baleanoptera: (Default)
The city where I live in is doing a wonderful thing. It is taking all the old photographic archives and making them available on the net. All the old photos left to the city or somehow in the city's care is being made available - with names if possible.


Cut for quite a lot of pictures )
baleanoptera: (Default)
The city where I live in is doing a wonderful thing. It is taking all the old photographic archives and making them available on the net. All the old photos left to the city or somehow in the city's care is being made available - with names if possible.


Cut for quite a lot of pictures )
baleanoptera: (Verweer girl with milk)
Grote Kerk )

Pieter Jansz Saenredam (1597-1665), was a Dutch painter and a contemporary to Rembrandt. His favourite subject to paint was churches. More specifically the huge, white interior of Protestant reformed churches.
Braavo Kerk )
There is an odd feel to his paintings. Look as I might I always end up feeling like I’m only seeing half of what is there. That the true motif is half hidden by that pillar and it is in fact the tiny man to the right that is seeing the whole of the thing. I, the viewer outside the frame, am reduced to a peeping tom by Saenredam. Forever trying to peer behind that pillar – to see what is really there.

In fact his paintings remind me more of photos than anything else. They have a feel of reality stopped and perfectly copied. A snap shot of urban Dutch life. The people in the paintings are not posing for the painter. They are not lined up for an easy overview. Contrast if you will with Raphael and his The School in Athens.
Interior of the Buurkerk )
I love his paintings because they make me feel like I’m inside the church room. It’s almost as if I can hear the chatter of the people and the echoes they must make in the room.


The key is that Raphael, and most painters after the Renaissance used the laws of the central perspective to form their images. This states that the image should be harmonious and easily recognisable to the viewer outside the frame. There is a vanishing point, usually in the centre of the painting – and all lines and compositions are adapted to this point. Why in the centre? Because that is where our, aka the viewers, eyes would look first. So we, outside the frame, are the paintings major form of reference. Man is the measure of all things, as Da Vinci and others were so fond of saying.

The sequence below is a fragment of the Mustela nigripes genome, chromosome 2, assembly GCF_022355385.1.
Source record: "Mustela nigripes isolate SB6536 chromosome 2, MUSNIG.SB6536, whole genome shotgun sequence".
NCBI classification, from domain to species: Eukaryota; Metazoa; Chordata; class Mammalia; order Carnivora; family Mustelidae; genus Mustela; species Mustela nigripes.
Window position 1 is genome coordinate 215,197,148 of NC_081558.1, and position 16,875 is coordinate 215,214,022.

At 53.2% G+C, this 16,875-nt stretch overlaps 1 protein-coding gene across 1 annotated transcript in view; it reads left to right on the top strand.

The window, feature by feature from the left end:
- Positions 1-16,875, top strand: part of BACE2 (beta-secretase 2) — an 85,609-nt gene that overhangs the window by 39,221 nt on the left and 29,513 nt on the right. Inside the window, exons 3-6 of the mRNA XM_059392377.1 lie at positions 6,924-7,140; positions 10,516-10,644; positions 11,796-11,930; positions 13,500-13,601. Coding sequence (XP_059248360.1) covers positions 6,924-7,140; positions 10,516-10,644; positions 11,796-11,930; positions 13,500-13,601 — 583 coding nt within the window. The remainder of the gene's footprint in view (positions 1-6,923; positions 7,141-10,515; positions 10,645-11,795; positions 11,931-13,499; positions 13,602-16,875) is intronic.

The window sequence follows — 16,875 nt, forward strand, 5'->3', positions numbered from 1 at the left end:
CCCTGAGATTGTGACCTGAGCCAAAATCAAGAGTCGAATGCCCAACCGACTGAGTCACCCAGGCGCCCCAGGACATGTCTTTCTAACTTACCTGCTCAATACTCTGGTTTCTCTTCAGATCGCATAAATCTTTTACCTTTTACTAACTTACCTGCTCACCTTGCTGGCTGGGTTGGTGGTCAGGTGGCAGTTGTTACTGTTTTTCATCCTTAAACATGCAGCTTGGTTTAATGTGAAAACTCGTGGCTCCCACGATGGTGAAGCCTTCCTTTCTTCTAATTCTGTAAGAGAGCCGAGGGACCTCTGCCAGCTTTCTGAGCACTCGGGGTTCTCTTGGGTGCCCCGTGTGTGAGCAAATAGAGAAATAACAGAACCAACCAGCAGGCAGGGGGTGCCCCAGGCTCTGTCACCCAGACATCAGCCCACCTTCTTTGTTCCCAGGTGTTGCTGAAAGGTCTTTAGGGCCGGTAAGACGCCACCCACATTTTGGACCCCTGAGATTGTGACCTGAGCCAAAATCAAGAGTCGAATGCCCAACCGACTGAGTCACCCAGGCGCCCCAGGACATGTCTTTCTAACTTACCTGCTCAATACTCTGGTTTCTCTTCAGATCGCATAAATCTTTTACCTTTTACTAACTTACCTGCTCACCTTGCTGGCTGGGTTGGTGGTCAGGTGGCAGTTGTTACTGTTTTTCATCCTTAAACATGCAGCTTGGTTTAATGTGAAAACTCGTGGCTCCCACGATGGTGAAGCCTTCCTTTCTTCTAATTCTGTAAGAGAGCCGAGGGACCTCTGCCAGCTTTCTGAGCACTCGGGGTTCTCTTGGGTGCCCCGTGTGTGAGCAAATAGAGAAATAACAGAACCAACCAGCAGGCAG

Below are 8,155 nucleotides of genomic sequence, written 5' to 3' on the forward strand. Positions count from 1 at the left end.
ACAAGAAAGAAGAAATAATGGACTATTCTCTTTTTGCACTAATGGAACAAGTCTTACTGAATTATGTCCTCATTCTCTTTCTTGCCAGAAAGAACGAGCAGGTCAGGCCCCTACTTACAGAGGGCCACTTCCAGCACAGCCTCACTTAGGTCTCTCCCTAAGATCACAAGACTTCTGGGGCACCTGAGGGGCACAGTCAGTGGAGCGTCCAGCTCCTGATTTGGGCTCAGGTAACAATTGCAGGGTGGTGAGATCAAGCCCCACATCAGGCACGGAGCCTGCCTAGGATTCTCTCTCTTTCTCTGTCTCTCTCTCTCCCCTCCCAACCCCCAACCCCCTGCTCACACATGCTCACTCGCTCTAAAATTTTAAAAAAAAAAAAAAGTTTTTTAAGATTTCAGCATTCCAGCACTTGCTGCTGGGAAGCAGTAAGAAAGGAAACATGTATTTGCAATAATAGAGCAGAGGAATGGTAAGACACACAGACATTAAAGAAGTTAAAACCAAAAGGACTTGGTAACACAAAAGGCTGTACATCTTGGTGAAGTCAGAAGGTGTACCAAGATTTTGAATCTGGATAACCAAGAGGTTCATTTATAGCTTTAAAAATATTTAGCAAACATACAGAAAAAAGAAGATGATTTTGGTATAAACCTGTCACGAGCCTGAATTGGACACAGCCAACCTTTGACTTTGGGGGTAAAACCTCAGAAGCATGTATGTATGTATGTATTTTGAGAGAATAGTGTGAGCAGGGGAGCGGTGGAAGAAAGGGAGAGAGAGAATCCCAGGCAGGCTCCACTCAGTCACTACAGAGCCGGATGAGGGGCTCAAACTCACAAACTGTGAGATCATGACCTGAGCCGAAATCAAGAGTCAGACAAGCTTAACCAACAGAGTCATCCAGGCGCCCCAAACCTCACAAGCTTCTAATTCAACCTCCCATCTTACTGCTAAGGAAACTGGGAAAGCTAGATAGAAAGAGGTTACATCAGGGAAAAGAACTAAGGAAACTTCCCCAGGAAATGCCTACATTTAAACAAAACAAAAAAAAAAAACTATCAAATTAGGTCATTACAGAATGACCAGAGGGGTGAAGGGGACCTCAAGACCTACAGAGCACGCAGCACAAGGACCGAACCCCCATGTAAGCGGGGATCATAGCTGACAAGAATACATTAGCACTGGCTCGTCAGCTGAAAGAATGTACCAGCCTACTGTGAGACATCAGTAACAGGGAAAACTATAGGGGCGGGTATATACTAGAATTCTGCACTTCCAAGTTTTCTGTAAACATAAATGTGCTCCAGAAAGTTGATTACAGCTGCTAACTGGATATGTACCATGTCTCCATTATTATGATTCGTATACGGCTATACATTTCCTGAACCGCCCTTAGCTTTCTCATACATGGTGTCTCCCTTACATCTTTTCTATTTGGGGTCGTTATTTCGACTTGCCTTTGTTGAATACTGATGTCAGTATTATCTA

St. Odulph Kerk )
For Saenredam this is not the case. In his paintings man is just a small part in the integrated whole. The world he shows is not one that is shaped to soothe the eye of the beholder. Instead the beholder, inside or outside the frame, is again and again shown that they are just a small part in a larger picture. But since we are so used to seeing old paintings composed after the rule of the central perspective his images can at times look a little strange to us.
Braavo Kerk )
We are used to seeing images that shape man as the centre and orders the world into harmony around his eye. But this is not something natural; it’s just a visual convention. I’m going to borrow a line from Obi-Wan Kenobi and say that "the many truths we cling to depend greatly on our point of view." But I’m going to re-write it a little bit and say that "What we see depend greatly on our point of view".